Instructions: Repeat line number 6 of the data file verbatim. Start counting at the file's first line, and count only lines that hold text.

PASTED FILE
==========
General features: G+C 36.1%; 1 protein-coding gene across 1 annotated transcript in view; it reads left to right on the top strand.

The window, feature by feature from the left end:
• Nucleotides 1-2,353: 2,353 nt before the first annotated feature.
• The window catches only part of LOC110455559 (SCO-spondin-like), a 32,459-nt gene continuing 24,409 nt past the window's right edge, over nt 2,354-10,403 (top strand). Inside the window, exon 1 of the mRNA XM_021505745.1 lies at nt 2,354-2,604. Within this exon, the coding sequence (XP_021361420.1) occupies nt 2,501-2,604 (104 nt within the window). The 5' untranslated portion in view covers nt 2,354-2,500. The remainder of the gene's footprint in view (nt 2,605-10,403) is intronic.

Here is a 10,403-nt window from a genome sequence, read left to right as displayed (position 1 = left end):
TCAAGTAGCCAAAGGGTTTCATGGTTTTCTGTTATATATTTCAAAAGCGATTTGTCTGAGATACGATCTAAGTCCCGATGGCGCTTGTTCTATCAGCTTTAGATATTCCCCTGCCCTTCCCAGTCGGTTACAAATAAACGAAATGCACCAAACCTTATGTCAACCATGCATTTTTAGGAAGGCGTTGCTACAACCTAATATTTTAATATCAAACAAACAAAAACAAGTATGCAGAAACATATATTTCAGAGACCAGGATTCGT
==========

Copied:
TCAAGTAGCCAAAGGGTTTCATGGTTTTCTGTTATATATTTCAAAAGCGATTTGTCTGAGATACGATCTAAGTCCCGATGGCGCTTGTTCTATCAGCTTTAGATATTCCCCTGCCCTTCCCAGTCGGTTACAAATAAACGAAATGCACCAAACCTTATGTCAACCATGCATTTTTAGGAAGGCGTTGCTACAACCTAATATTTTAATATCAAACAAACAAAAACAAGTATGCAGAAACATATATTTCAGAGACCAGGATTCGT